The National Motor Racing Museum in Bathurst showcases an extensive collection of classic race cars, motorcycles, and memorabilia that trace the thrilling history of motor racing in the country. From legendary Bathurst 1000 winners to the evolution of motorsport technology, the museum offers a comprehensive look into the past and present of racing. Interactive exhibits and detailed displays allow visitors to relive the excitement of the track and appreciate the legacy of Australian motorsport heroes. Whether you’re a die-hard fan or just curious, the National Motor Racing Museum offers a fascinating journey through the world of speed and competition.

Bathurst

Image via Destination NSW

Abercrombie House

Abercrombie House, nestled in the heart of Bathurst, stands as a magnificent testament to Australian heritage and Victorian-era grandeur. Built in the 1870s, this historic mansion offers visitors a captivating journey through time with its opulent architecture, beautifully maintained gardens, and an array of period furnishings that reflect the elegance of a bygone era. Guided tours of Abercrombie House provide an insightful glimpse into the life of the Stewart family, who originally built and resided in this stately home. Today, it serves as a cultural landmark, hosting events, concerts, and exhibitions that celebrate Bathurst’s rich history and vibrant community.

3. Orange: Wine Country in the Central West

Winter or summer, orange is the perfect destination to visit year-round and a perfect stopping point for your road trip. Known for its wineries and vibrant food scene, Orange is a picturesque regional gem that beckons with its lush vineyards, charming countryside and vibrant food and wine scene.

Known for its stunning seasonal landscapes, Orange offers a unique blend of natural beauty and cultural richness, making it a perfect destination for both relaxation and adventure. Whether you’re exploring its renowned wineries, hiking through the breathtaking Pinnacle Reserve, or simply enjoying a leisurely stroll through its historic town centre, Orange provides a delightful escape from the everyday hustle and offers a perfect stop for wine tasting and gourmet dining. Come and discover why Orange is celebrated as one of Australia’s premier destinations for gourmet experiences and outdoor enjoyment.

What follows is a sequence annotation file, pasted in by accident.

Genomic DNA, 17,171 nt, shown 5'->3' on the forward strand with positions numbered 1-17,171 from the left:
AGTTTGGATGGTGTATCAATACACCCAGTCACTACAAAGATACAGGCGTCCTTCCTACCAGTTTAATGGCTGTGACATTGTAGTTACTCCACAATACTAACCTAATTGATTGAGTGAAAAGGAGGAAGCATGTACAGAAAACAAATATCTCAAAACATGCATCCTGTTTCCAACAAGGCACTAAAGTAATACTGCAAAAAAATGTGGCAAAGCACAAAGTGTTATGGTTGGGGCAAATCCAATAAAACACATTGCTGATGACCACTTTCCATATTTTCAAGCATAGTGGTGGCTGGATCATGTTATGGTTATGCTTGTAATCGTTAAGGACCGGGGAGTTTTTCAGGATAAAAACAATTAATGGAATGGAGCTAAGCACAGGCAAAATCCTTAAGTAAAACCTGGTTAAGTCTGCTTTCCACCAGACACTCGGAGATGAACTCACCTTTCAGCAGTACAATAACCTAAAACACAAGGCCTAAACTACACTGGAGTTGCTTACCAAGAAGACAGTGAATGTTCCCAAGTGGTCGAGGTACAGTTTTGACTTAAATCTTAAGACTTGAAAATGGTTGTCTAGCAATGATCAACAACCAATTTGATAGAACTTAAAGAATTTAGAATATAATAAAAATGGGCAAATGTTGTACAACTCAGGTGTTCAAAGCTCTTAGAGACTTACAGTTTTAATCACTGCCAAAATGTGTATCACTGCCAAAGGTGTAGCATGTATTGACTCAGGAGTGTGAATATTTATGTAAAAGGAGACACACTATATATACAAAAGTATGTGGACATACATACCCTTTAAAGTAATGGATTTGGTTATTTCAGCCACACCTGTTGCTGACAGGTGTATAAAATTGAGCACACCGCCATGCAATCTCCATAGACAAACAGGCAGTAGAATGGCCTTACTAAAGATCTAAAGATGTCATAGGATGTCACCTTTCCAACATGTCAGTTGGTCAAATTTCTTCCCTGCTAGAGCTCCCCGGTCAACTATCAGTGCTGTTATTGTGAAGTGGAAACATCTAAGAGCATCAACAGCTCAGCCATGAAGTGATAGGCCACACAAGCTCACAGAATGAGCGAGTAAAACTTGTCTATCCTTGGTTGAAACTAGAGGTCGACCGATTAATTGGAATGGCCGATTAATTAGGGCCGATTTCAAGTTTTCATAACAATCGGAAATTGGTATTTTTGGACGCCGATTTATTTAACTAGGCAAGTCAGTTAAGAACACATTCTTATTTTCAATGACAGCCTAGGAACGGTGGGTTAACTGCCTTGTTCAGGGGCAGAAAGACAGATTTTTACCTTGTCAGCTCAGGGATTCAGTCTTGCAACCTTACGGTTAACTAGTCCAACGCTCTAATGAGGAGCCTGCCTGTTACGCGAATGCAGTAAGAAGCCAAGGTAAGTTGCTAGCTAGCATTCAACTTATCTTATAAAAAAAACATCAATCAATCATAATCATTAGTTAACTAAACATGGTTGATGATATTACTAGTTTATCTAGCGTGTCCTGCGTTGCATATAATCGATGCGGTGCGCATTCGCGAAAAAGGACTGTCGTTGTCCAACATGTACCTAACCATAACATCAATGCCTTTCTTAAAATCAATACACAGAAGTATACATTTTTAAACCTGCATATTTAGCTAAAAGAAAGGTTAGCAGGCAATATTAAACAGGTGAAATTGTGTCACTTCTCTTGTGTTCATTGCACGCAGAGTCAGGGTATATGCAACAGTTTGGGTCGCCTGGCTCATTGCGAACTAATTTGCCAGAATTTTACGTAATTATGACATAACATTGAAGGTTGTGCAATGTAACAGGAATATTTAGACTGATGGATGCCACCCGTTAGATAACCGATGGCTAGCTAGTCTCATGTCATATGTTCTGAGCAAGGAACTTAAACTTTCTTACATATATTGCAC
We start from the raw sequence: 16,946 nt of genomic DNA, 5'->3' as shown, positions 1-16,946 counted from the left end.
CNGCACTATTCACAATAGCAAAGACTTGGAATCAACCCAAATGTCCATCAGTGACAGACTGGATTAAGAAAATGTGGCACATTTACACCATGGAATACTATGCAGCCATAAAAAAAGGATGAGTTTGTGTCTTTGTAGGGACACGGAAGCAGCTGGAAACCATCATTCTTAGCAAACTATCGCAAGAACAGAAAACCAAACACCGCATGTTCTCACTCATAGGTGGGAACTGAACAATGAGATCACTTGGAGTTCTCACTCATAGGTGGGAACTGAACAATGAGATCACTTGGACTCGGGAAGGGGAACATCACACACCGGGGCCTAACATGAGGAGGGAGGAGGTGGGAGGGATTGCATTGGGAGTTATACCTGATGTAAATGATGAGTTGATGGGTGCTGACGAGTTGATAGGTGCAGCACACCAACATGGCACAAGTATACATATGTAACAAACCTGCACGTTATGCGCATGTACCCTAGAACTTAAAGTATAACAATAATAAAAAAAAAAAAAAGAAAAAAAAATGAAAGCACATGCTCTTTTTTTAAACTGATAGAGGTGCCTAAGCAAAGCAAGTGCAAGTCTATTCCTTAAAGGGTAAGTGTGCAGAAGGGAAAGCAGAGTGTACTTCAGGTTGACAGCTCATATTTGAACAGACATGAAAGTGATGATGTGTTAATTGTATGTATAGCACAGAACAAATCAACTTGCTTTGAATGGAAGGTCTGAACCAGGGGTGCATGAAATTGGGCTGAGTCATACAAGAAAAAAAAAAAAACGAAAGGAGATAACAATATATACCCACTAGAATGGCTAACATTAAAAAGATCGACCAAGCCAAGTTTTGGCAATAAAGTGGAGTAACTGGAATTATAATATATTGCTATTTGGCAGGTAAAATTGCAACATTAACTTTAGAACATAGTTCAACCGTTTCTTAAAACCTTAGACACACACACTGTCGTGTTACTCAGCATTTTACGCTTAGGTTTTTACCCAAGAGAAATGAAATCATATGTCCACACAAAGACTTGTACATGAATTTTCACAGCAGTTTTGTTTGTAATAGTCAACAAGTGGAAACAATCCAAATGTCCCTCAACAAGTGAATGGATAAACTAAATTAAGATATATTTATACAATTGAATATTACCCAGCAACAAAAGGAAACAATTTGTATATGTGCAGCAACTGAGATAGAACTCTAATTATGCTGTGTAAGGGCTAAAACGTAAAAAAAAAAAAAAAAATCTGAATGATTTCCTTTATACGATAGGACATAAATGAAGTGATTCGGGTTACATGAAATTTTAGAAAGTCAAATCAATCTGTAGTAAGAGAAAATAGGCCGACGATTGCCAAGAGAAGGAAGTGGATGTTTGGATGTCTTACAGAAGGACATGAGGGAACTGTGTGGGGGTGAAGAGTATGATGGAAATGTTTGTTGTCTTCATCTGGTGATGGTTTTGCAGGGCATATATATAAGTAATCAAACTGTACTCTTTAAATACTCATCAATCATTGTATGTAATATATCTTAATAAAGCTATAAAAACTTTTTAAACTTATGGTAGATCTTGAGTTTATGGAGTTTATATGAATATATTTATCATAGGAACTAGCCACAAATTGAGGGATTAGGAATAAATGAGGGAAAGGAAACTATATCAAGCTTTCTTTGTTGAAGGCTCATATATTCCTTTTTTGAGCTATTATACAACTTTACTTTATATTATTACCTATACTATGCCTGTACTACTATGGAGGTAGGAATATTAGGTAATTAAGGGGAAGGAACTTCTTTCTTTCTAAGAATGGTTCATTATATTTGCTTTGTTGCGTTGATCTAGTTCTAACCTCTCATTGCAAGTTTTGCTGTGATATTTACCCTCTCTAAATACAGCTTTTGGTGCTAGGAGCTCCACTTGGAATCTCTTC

Must-See Attractions:

Philip Shaw Winery

Nestled amidst the picturesque rolling hills of Orange, New South Wales, Philip Shaw Winery is a beacon of innovation and excellence in Australian viticulture. Founded by the eponymous Philip Shaw, a visionary with over five decades of winemaking experience, the winery embodies a passion for crafting exceptional, cool-climate wines. Visitors to the winery are greeted by lush vineyards and a state-of-the-art cellar door where they can sample an exquisite range of wines, including the flagship Shiraz, elegant Chardonnay, and vibrant Pinot Noir. The warm, inviting ambiance of the tasting room, coupled with the stunning landscape, makes for an unforgettable experience that beautifully showcases the art of fine winemaking.

Philip Shaw Winery

The winery’s grounds boast stunning views of Mount Canobolas and offer ample space for picnics, guided tours, and private events. Philip Shaw Winery also features a beautiful restaurant that serves locally sourced, seasonal cuisine, perfectly paired with their premium wines. Whether you’re a seasoned wine connoisseur or simply looking for a serene escape, Philip Shaw Winery in Orange provides a delightful blend of hospitality, heritage, and natural beauty, making it a must-visit destination in the Central Tablelands.

Caution: Don’t drink and drive during your road trip! Make sure you have alternate transport to the winery if you plan on doing any wine tasting.

Pinnacle Reserve and Lookout

Pinnacle Reserve and Lookout offers a serene escape into nature and a breathtaking vantage point that captures the essence of the region’s beauty. Just a short drive from Orange’s city centre, this hidden gem invites visitors to explore its lush eucalypt forest, ancient fern gullies, and stunning panoramas that stretch to the imposing Mount Canobolas. The reserve’s 1.5-kilometer walking trail is well-maintained and suitable for all fitness levels, leading to the Pinnacle Lookout, where an awe-inspiring view of rolling hills, patchwork farmlands, and vineyards awaits.